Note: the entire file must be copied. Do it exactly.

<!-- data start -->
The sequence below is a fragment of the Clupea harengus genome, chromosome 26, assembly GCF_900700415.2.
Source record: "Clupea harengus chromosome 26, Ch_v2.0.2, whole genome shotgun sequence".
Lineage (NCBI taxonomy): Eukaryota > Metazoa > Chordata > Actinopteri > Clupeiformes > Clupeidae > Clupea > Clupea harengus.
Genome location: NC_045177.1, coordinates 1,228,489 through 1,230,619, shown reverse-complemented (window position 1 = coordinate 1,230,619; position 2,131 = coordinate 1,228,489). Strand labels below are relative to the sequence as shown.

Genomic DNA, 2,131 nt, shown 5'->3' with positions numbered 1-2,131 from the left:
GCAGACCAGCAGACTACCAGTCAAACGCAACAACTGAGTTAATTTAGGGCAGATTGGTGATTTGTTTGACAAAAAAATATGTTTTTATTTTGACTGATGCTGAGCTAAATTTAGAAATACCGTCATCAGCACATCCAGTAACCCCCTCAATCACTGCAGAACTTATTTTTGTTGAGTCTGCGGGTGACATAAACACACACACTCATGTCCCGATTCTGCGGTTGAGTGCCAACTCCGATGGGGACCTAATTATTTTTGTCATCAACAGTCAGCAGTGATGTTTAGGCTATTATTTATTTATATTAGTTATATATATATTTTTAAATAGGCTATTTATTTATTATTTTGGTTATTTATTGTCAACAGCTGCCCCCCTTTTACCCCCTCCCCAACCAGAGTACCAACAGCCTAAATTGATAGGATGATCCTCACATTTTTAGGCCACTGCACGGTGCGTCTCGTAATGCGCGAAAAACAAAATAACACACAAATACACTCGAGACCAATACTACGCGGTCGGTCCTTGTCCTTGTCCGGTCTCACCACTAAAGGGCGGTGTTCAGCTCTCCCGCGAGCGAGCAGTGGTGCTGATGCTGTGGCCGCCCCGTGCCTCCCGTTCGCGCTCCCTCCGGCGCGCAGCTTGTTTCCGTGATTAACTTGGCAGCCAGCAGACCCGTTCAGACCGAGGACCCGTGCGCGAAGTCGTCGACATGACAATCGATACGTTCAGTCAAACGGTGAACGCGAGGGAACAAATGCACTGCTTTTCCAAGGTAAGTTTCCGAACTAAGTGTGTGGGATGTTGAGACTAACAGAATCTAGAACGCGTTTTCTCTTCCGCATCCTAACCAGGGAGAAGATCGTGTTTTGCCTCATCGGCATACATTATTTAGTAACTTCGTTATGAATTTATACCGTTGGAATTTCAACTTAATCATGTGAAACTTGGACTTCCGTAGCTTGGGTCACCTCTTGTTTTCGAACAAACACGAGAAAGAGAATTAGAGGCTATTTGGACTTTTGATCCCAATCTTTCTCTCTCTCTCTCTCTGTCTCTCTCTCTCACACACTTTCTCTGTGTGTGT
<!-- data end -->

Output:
The sequence below is a fragment of the Clupea harengus genome, chromosome 26, assembly GCF_900700415.2.
Source record: "Clupea harengus chromosome 26, Ch_v2.0.2, whole genome shotgun sequence".
Lineage (NCBI taxonomy): Eukaryota > Metazoa > Chordata > Actinopteri > Clupeiformes > Clupeidae > Clupea > Clupea harengus.
Genome location: NC_045177.1, coordinates 1,228,489 through 1,230,619, shown reverse-complemented (window position 1 = coordinate 1,230,619; position 2,131 = coordinate 1,228,489). Strand labels below are relative to the sequence as shown.

Genomic DNA, 2,131 nt, shown 5'->3' with positions numbered 1-2,131 from the left:
GCAGACCAGCAGACTACCAGTCAAACGCAACAACTGAGTTAATTTAGGGCAGATTGGTGATTTGTTTGACAAAAAAATATGTTTTTATTTTGACTGATGCTGAGCTAAATTTAGAAATACCGTCATCAGCACATCCAGTAACCCCCTCAATCACTGCAGAACTTATTTTTGTTGAGTCTGCGGGTGACATAAACACACACACTCATGTCCCGATTCTGCGGTTGAGTGCCAACTCCGATGGGGACCTAATTATTTTTGTCATCAACAGTCAGCAGTGATGTTTAGGCTATTATTTATTTATATTAGTTATATATATATTTTTAAATAGGCTATTTATTTATTATTTTGGTTATTTATTGTCAACAGCTGCCCCCCTTTTACCCCCTCCCCAACCAGAGTACCAACAGCCTAAATTGATAGGATGATCCTCACATTTTTAGGCCACTGCACGGTGCGTCTCGTAATGCGCGAAAAACAAAATAACACACAAATACACTCGAGACCAATACTACGCGGTCGGTCCTTGTCCTTGTCCGGTCTCACCACTAAAGGGCGGTGTTCAGCTCTCCCGCGAGCGAGCAGTGGTGCTGATGCTGTGGCCGCCCCGTGCCTCCCGTTCGCGCTCCCTCCGGCGCGCAGCTTGTTTCCGTGATTAACTTGGCAGCCAGCAGACCCGTTCAGACCGAGGACCCGTGCGCGAAGTCGTCGACATGACAATCGATACGTTCAGTCAAACGGTGAACGCGAGGGAACAAATGCACTGCTTTTCCAAGGTAAGTTTCCGAACTAAGTGTGTGGGATGTTGAGACTAACAGAATCTAGAACGCGTTTTCTCTTCCGCATCCTAACCAGGGAGAAGATCGTGTTTTGCCTCATCGGCATACATTATTTAGTAACTTCGTTATGAATTTATACCGTTGGAATTTCAACTTAATCATGTGAAACTTGGACTTCCGTAGCTTGGGTCACCTCTTGTTTTCGAACAAACACGAGAAAGAGAATTAGAGGCTATTTGGACTTTTGATCCCAATCTTTCTCTCTCTCTCTCTCTGTCTCTCTCTCTCACACACTTTCTCTGTGTGTGT